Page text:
2019 ISAKOS Biennial Congress ePoster #2026
The Effect of Time Interval from MRI to Rotator Cuff Repair on Tear Size: Imaged versus Actual Tear Size
Amanda J. Naylor, MA, Chicago, IL UNITED STATES
Michael Charles, MD, Los Angeles, CA UNITED STATES
Allison J. Rao, MD, Chicago, IL UNITED STATES
Gregory L. Cvetanovich, MD, Chicago, IL UNITED STATES
Michael C. O'Brien, MA, Gainesville, FL UNITED STATES
Gregory P. Nicholson, MD, Chicago, IL UNITED STATES
Rush University Medical Center, Chicago, IL, UNITED STATES
FDA Status Not Applicable
In a consecutive series of rotator cuff repairs, there was a significant effect of time on tear size progression from preoperative MRI dimensions to actual tear dimensions at time of repair.
Magnetic resonance imaging (MRI) is the advanced imaging modality of choice for the evaluation and diagnosis of full thickness rotator cuff tears (RCT). Tear size progression has been correlated with increasing pain. The purpose of the study was to evaluate the effect of time (from date of MRI measured tear dimensions to date of RCR measured intraoperative tear dimensions) on tear size progression.
In the course of a study on physical examination manual muscle tests in patients with known full thickness RCT requiring repair, MRI was obtained for each patient. Tears were measured intraoperatively in the Anterior-Posterior (A-P) and Medial-Lateral (M-L) dimensions with a graduated probe. Location (anterior, central, posterior in the supraspinatus tendon), area of the tear, and anterior band of supraspinatus status (intact/ not intact) were recorded. The preoperative MRI was evaluated by the same examiner blinded to the operative results at least 4 weeks after the RCR and the same parameters measured. There were 64 consecutive shoulders with 40 male, 24 female at an average age of 58 yrs (40-76) that had MRI and underwent RCR. The mean MRI dimensions were: A-P tear: 16.53mm (SD 9.70); M-L tear: 17.3mm (SD 9.75); Tear area: 366.7 square mm. The average time from preoperative MRI to RCR was 107.3 days (range 12-399 days). Operative mean RCT dimensions were: A-P tear: 18.38mm (SD 10.0); M-L tear: 14.06mm (SD 8.15); Tear area: 307.7 square mm. Descriptive statistical analysis with two-sample T-test was performed to determine the temporal effect on tear size from date of MRI to the date of surgery, and whether there was a change. Patients were grouped in the following time cohorts based on the length of time elapsed between the preoperative MRI and date of RCR: less than 1 month, 1-2 months, 2-3 months, 3-9 months, and greater than 9 months. The delta, or difference between intraoperative measurements and preoperative MRI measurements, was calculated for each cohort.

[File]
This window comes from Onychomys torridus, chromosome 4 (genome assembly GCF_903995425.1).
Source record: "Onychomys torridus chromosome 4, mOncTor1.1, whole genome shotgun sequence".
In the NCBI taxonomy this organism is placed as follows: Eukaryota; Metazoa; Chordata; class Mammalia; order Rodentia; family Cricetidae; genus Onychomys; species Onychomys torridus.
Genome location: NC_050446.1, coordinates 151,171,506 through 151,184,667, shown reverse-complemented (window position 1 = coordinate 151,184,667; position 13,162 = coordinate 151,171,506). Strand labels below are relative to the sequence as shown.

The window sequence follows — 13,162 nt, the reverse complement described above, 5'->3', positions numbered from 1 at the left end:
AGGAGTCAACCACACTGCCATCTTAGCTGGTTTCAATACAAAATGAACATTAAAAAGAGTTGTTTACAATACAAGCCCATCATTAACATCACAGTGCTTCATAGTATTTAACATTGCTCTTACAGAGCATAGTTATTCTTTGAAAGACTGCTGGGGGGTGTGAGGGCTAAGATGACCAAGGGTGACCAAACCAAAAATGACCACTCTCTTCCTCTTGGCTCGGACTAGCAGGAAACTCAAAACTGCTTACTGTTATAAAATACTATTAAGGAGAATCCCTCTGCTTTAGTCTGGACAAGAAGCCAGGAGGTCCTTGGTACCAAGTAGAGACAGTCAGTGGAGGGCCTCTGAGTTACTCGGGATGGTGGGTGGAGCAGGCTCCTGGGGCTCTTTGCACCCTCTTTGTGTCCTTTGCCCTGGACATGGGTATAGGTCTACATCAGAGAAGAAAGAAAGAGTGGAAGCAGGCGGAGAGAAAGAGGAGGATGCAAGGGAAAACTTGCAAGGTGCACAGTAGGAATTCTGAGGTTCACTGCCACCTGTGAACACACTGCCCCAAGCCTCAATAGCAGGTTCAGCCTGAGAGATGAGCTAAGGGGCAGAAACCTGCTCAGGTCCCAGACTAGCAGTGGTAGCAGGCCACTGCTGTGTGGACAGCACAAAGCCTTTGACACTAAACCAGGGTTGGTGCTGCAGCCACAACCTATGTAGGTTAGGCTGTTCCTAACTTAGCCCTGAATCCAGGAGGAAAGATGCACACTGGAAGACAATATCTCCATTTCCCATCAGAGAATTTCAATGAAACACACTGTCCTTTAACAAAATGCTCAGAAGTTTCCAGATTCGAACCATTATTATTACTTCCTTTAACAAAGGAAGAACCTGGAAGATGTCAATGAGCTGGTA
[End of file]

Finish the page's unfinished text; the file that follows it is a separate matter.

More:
There was a significant time effect on tear size between the MRI and intraoperative measured tears requiring repair [A-P (p<0.001), M-L (p<0.001), total area (p=0.009)]. In an attempt to determine a “watershed” or critical time interval where MRI and RCT size correlated, an additional analysis was performed. The change in A-P tear dimension between MRI and RCR findings showed increasing delta with increasing time. Positive mean delta in A-P dimension was seen in the 2-3 month group (2.64), with larger differences seen in the 3-9 month (5.89) and greater than 9 month (7.3) groups. A similar trend was seen for mean delta values in the M-L dimension among the cohorts.
In a consecutive series of RCTs undergoing repair, the measured MRI dimensions and the intraoperative dimensions were recorded and analyzed. A surgeon can have a level of confidence that the RCT size will correlate with MRI tear size within a certain time frame. There is a significant effect of time on tear size progression from MRI dimensions to actual RCT dimensions at time of repair.